I re-read some very old work.
I just spent an hour re-reading portions of a novel I was working on back in the 1980s.
The files are on my laptop and I know how old they are because I read the creation date of the files — August 1989 — and know for a fact that they date before that. In fact, if I’m not mistaken, they were originally written in longhand on yellow legal pads when I had my first job, right out of college. That would set the date at around 1982 or 1983. More than twenty years ago.
I probably typed them into my first computer, an Apple //c, not long after I bought it in 1984. I used AppleWorks back then. Then, when I bought my first Mac in 1989, they were probably among the batch of files I transferred from the Apple //c to the Mac IIcx via a specially-constructed serial cable as an upload into Microsoft Works. Somewhere along the way, I converted most of the files to Word format, but a few of them are still Works files. Word will open them, but there are a lot of extraneous characters that need editing out to make the work really readable.
I don’t really want to discuss the work here. I will say that it’s one of several novels I never finished and it really isn’t bad. It isn’t good, either, though. I know there’s more to it — still on yellow legal paper — somewhere in a box downstairs. I remember reading it not long ago when I was cleaning out a closet. It was never typed into AppleWorks. I probably lost interest in the piece before the typing was done.
I typed much slower in those days — only about 20 words per minute — and I remember how tedious all that typing was. I’m much faster now — probably 80 to 100 words per minute — and I actually type much faster than I write longhand. Maybe someday I’ll finish typing it all in, just so I can have some more aging computer files to look back on.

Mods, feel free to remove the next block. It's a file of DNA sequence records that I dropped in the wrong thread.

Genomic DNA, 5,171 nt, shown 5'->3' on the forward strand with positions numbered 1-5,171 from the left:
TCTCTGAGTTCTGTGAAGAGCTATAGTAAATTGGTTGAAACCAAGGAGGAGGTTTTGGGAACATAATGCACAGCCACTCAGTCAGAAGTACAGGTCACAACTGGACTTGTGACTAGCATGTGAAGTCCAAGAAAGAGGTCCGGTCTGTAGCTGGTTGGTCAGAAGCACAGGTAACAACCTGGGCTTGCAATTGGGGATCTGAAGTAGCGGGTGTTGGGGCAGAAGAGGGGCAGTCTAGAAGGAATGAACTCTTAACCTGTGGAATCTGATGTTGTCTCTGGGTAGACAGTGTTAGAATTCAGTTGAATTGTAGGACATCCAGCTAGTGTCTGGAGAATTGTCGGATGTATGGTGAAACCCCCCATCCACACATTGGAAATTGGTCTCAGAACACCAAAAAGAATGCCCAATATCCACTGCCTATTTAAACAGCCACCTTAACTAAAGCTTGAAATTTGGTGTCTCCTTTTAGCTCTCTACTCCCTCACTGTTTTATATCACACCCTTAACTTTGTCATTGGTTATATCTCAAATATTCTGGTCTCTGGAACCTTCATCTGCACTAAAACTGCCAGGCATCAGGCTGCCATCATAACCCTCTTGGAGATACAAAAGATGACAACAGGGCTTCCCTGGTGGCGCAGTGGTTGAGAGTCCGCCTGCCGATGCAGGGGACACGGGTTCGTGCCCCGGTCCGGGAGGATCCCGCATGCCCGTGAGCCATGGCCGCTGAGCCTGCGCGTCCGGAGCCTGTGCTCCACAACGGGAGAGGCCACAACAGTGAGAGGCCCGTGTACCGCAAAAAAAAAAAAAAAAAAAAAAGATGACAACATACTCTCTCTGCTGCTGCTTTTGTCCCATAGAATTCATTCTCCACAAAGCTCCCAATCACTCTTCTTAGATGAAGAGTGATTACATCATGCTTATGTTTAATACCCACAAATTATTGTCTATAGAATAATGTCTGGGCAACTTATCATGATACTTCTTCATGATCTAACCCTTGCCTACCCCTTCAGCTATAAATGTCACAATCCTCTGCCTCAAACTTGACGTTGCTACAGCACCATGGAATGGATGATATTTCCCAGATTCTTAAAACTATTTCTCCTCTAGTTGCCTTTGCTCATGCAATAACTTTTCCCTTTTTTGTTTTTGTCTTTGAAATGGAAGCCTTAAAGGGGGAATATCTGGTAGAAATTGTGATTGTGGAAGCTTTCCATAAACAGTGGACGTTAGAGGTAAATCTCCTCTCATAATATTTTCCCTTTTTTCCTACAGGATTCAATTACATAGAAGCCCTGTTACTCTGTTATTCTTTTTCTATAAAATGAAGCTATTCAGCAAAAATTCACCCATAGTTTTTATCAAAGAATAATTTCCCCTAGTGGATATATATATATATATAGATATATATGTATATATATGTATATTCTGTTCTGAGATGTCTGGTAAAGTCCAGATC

My PowerBook has just about all the fiction I’ve ever written and put into digital format stored on its hard disk. The backup is on my desktop Mac back at my office and on my iDisk storage space. I don’t write fiction in the office. And I don’t write computer books on my laptop.
Of all my fiction, I’ve only put one short story online. It’s a story about some of the characters from yet another unfinished novel. A back story, turned into a short story. I have a bunch of those back stories, but the one I put online is the only one I wanted to share with others. That story is also old — at least 5 years, according to the creation date of the file on my laptop. But then again, that might not be the original file. It could be older. Maybe I should date my work so I can tell how old it really is, even after file creation dates get changed by software updates and the like.
I think I’ll dig out those yellow pad pages again. I’d like to read the rest of what I wrote.